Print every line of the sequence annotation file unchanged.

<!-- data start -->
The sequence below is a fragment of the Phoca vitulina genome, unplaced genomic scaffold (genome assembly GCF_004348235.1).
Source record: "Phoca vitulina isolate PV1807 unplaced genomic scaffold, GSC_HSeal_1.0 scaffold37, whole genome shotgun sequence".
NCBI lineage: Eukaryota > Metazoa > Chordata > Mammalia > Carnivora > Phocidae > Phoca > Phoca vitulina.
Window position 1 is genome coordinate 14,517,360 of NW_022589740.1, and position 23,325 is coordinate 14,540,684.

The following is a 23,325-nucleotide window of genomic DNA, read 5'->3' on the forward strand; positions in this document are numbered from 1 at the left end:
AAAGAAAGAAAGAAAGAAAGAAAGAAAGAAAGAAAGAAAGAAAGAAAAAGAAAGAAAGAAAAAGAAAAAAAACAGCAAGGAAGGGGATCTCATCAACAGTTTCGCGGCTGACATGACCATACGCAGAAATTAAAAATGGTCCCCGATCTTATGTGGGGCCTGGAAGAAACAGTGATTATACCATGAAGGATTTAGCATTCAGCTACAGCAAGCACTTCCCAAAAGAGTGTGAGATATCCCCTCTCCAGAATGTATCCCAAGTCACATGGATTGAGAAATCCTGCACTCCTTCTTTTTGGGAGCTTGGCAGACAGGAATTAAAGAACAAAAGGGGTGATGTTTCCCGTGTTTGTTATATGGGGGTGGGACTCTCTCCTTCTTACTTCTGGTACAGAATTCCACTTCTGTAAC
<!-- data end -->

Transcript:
The sequence below is a fragment of the Phoca vitulina genome, unplaced genomic scaffold (genome assembly GCF_004348235.1).
Source record: "Phoca vitulina isolate PV1807 unplaced genomic scaffold, GSC_HSeal_1.0 scaffold37, whole genome shotgun sequence".
NCBI lineage: Eukaryota > Metazoa > Chordata > Mammalia > Carnivora > Phocidae > Phoca > Phoca vitulina.
Window position 1 is genome coordinate 14,517,360 of NW_022589740.1, and position 23,325 is coordinate 14,540,684.

The following is a 23,325-nucleotide window of genomic DNA, read 5'->3' on the forward strand; positions in this document are numbered from 1 at the left end:
AAAGAAAGAAAGAAAGAAAGAAAGAAAGAAAGAAAGAAAGAAAGAAAAAGAAAGAAAGAAAAAGAAAAAAAACAGCAAGGAAGGGGATCTCATCAACAGTTTCGCGGCTGACATGACCATACGCAGAAATTAAAAATGGTCCCCGATCTTATGTGGGGCCTGGAAGAAACAGTGATTATACCATGAAGGATTTAGCATTCAGCTACAGCAAGCACTTCCCAAAAGAGTGTGAGATATCCCCTCTCCAGAATGTATCCCAAGTCACATGGATTGAGAAATCCTGCACTCCTTCTTTTTGGGAGCTTGGCAGACAGGAATTAAAGAACAAAAGGGGTGATGTTTCCCGTGTTTGTTATATGGGGGTGGGACTCTCTCCTTCTTACTTCTGGTACAGAATTCCACTTCTGTAAC